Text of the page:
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Review: Olala 10,000mAh Power Bank

For those not aware, I have something of an addiction to portable power packs—with two kids and who knows how many devices, it seems someone somewhere is always out of power.

For the last few weeks, I’ve been testing an addition to our stable of such products: Olala’s $32 10,000mAh Power Bank.1I received the Power Bank at a greatly reduced cost, but my review is based solely on its performance and my impressions of its build quality.

This shiny piano black unit looks great (though that shiny finish is a fingerprint magnet), and its smooth surface means it easily slides into a pocket in a backpack. Four blue LEDs let you know how much juice you have left. Unlike some battery packs, this one is Apple MFi Certified, meaning Olala has gone through the necessary steps to certify that their device meets Apple’s standards. (You can search for MFi certified devices in case you’re ever curious about a given accessory developer.)

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Home hack: Replacing screen window pull-tabs

This weekend, I wanted to wash our windows, including the glass that’s usually behind the screens. To do that, of course, you have to pop the screens. In our house, that’s done by a pair of plastic pull-tabs that are installed below the bead that holds the screen in; they look like this:

Also visible in that screen is the problem: That yellowed plastic is incredibly weak, from exposure to the sun. (Whose idea was it to put non-UV-safe plastic in a window??). As soon as I pull on that tab, it’s going to come right off in my hand. And that’s exactly what happened to that one, and every other sun-facing window in our house.

Amazon sells an assortment of replacement tabs, but the problem is that they must be installed under the bead. That means disassembling the screen, installing the tab, then reseating the bead while getting the screen nice and tight.

I thought there must be an easier way, and after some searching, there is…this video by Felix Wong shows how you can use duct tape to quickly create a much-more-durable pull tab (skip to about 30 seconds for the actual work):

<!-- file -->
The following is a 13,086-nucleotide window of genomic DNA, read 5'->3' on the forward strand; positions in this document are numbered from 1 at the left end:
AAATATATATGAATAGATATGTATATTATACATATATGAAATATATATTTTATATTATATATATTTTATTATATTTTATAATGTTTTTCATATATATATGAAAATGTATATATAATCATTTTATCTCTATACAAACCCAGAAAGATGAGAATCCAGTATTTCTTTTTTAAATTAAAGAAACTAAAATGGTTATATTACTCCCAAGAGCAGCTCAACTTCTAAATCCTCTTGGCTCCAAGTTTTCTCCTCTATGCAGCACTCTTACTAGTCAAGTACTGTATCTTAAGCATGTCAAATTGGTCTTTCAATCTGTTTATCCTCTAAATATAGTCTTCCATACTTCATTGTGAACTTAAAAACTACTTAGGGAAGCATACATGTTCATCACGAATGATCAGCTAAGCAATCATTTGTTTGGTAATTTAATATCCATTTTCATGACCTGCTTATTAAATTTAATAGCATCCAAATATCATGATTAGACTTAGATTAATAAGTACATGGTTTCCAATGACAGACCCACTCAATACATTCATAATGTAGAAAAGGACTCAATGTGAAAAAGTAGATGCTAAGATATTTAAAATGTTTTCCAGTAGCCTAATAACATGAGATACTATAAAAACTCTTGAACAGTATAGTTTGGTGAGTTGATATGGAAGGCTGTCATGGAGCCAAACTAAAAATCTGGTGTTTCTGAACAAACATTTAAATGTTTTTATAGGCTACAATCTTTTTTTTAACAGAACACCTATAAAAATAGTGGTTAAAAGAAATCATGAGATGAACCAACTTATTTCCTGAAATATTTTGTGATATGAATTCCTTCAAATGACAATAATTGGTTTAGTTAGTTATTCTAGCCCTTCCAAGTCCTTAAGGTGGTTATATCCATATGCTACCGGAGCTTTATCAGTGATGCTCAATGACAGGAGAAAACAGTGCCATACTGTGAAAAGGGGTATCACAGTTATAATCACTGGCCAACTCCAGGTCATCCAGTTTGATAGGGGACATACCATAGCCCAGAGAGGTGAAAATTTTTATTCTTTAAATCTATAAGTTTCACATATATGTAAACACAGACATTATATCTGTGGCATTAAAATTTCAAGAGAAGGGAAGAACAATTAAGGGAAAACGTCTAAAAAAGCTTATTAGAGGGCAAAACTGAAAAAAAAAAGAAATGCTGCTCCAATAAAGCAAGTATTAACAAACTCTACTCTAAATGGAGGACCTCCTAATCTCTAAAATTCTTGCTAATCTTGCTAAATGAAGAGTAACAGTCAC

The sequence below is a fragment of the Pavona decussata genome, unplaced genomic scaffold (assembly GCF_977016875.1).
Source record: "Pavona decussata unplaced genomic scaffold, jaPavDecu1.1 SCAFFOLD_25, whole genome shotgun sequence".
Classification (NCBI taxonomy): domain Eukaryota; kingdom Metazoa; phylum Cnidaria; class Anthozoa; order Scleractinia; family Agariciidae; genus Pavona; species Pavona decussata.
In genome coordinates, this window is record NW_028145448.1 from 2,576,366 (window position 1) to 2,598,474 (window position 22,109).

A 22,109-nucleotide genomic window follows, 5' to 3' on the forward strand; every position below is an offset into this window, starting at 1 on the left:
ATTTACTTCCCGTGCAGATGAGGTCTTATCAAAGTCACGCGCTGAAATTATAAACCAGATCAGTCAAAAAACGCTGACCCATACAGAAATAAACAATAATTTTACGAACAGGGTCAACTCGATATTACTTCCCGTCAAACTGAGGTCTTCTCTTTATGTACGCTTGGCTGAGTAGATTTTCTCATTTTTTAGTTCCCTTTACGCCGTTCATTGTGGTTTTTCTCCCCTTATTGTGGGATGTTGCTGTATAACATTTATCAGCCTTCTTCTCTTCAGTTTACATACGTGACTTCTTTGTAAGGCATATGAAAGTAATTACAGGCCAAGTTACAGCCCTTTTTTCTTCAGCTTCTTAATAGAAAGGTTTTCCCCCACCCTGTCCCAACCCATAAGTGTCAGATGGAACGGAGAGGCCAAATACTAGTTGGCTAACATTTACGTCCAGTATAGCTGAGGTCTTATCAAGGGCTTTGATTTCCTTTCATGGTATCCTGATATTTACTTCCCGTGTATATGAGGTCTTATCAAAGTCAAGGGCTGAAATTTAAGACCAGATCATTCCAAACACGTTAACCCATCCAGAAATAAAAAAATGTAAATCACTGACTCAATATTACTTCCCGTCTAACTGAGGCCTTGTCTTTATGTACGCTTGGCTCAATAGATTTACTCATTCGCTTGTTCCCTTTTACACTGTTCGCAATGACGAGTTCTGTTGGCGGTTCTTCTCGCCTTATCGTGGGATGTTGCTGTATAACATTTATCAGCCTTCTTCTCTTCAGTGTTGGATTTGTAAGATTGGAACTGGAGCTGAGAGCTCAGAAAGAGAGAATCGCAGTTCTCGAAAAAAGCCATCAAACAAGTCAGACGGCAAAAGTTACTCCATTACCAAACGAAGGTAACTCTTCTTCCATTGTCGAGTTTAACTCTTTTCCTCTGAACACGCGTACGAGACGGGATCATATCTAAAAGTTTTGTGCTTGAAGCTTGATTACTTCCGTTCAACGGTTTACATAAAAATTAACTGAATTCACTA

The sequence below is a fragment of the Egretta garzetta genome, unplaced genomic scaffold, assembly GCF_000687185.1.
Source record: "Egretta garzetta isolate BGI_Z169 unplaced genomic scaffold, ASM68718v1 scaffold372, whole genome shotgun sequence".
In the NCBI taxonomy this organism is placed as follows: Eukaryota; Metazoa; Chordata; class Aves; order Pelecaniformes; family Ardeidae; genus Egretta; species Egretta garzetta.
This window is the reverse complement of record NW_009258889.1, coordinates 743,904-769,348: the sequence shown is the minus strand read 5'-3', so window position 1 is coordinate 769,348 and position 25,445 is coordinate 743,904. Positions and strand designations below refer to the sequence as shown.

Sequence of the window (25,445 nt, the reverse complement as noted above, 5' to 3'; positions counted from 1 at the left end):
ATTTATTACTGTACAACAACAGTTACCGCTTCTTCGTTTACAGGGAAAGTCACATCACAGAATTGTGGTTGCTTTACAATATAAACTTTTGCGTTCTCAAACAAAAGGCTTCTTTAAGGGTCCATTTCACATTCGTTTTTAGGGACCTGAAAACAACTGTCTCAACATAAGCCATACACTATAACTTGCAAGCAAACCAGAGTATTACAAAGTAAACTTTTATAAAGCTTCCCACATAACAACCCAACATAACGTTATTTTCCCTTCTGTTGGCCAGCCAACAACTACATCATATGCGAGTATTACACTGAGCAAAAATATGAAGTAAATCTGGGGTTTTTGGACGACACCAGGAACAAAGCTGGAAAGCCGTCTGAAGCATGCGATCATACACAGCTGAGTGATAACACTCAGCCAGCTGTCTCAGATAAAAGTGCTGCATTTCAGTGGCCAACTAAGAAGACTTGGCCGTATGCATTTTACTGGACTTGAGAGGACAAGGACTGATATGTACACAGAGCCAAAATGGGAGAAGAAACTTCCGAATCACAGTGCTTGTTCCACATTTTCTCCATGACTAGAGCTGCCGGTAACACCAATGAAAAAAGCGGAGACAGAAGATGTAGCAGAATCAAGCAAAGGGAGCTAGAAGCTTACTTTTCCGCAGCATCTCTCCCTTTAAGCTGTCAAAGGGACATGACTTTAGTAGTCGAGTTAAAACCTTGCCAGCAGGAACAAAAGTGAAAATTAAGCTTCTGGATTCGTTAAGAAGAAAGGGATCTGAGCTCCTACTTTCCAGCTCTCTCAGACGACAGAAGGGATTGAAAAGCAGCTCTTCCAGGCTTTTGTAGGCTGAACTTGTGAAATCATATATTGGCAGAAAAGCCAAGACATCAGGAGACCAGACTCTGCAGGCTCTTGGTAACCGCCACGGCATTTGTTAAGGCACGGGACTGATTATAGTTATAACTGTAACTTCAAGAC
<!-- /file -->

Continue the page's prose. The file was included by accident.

I bought some white duct tape, and in the span of about 15 minutes, I installed new pull tabs on eight windows. Start by folding over about a half-inch of the end of the duct tape, then pull a length out to see how much you need to reach around the frame, and cut to length. Once cut to length, cut in half lengthwise, giving you two narrower tape strips. Apply those to the frame, leaving the doubled-over half-inch where the plastic pull tab used to reside, and you’re done.

You might think you’d rip the tape off while pulling, but because the pressure is parallel to the window, it seems rock solid—I tested with one window about a dozen times, and had no issues at all. So much easier—and potentially longer-lasting—than ordering actual replacement tabs.

Solving a wavy issue with a Sony 4K Blu-ray player

We’ve had our 4K Vizio M70-C3 TV for about 2.5 years, but we just added a Sony UBP-X800 4K Ultra HD Blu-ray player last October. We have a few 4K movies, plus what we watch on the Apple TV and Amazon Prime Video. Stuff mostly looks great, but when watching The Martian the other day, I noticed this odd “wave” effect in the background, whenever the camera panned across a scene. I wrote it off as a one-time thing, until yesterday.

I was trying to watch the extras (which are in 1080p) on the new Black Panther 4K disc, and I noticed the exact same problem. This time I filmed a bit of it with my phone:

Needless to say, this makes it really hard to watch anything—it’s not only distracting, I actually start feeling queasy after a while. After testing a bunch of settings in both the TV and the Sony player, I found the cause: The Sony player’s 4K upscaling. With it disabled, everything looks normal. Turn it on, and any 1080p content gets wavy when panning. Problem solved!

But what about The Martian, which was 4K to begin with, but still had the waves? That was, ummmm, most likely user error: I must have loaded the non-4K disc in the player, as when I tested it yesterday with the 4K disc, everything was fine. Oops!

I have no idea if I have a defective player, or if it’s a limitation on the upscaling, or if it’s just a strange issue between the Sony player and the Vizio TV. Regardless, if you happen to have a similar setup and are seeing annoying waves when the camera pans, try disabling the 4K upscaling feature.